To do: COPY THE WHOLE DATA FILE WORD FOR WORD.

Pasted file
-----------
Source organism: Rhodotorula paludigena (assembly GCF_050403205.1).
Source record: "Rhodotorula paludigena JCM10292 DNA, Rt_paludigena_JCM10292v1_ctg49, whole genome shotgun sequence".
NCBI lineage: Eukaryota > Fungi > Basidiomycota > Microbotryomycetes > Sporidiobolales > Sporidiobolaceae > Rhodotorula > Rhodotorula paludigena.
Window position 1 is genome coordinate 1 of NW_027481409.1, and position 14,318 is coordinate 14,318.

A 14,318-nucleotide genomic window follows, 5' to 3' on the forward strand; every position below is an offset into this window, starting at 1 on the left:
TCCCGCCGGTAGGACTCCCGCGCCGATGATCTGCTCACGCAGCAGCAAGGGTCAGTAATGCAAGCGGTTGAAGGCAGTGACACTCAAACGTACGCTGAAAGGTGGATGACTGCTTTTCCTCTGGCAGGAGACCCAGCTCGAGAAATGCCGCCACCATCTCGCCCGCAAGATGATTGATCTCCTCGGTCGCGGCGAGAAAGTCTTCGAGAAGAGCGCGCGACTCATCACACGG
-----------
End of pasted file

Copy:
Source organism: Rhodotorula paludigena (assembly GCF_050403205.1).
Source record: "Rhodotorula paludigena JCM10292 DNA, Rt_paludigena_JCM10292v1_ctg49, whole genome shotgun sequence".
NCBI lineage: Eukaryota > Fungi > Basidiomycota > Microbotryomycetes > Sporidiobolales > Sporidiobolaceae > Rhodotorula > Rhodotorula paludigena.
Window position 1 is genome coordinate 1 of NW_027481409.1, and position 14,318 is coordinate 14,318.

A 14,318-nucleotide genomic window follows, 5' to 3' on the forward strand; every position below is an offset into this window, starting at 1 on the left:
TCCCGCCGGTAGGACTCCCGCGCCGATGATCTGCTCACGCAGCAGCAAGGGTCAGTAATGCAAGCGGTTGAAGGCAGTGACACTCAAACGTACGCTGAAAGGTGGATGACTGCTTTTCCTCTGGCAGGAGACCCAGCTCGAGAAATGCCGCCACCATCTCGCCCGCAAGATGATTGATCTCCTCGGTCGCGGCGAGAAAGTCTTCGAGAAGAGCGCGCGACTCATCACACGG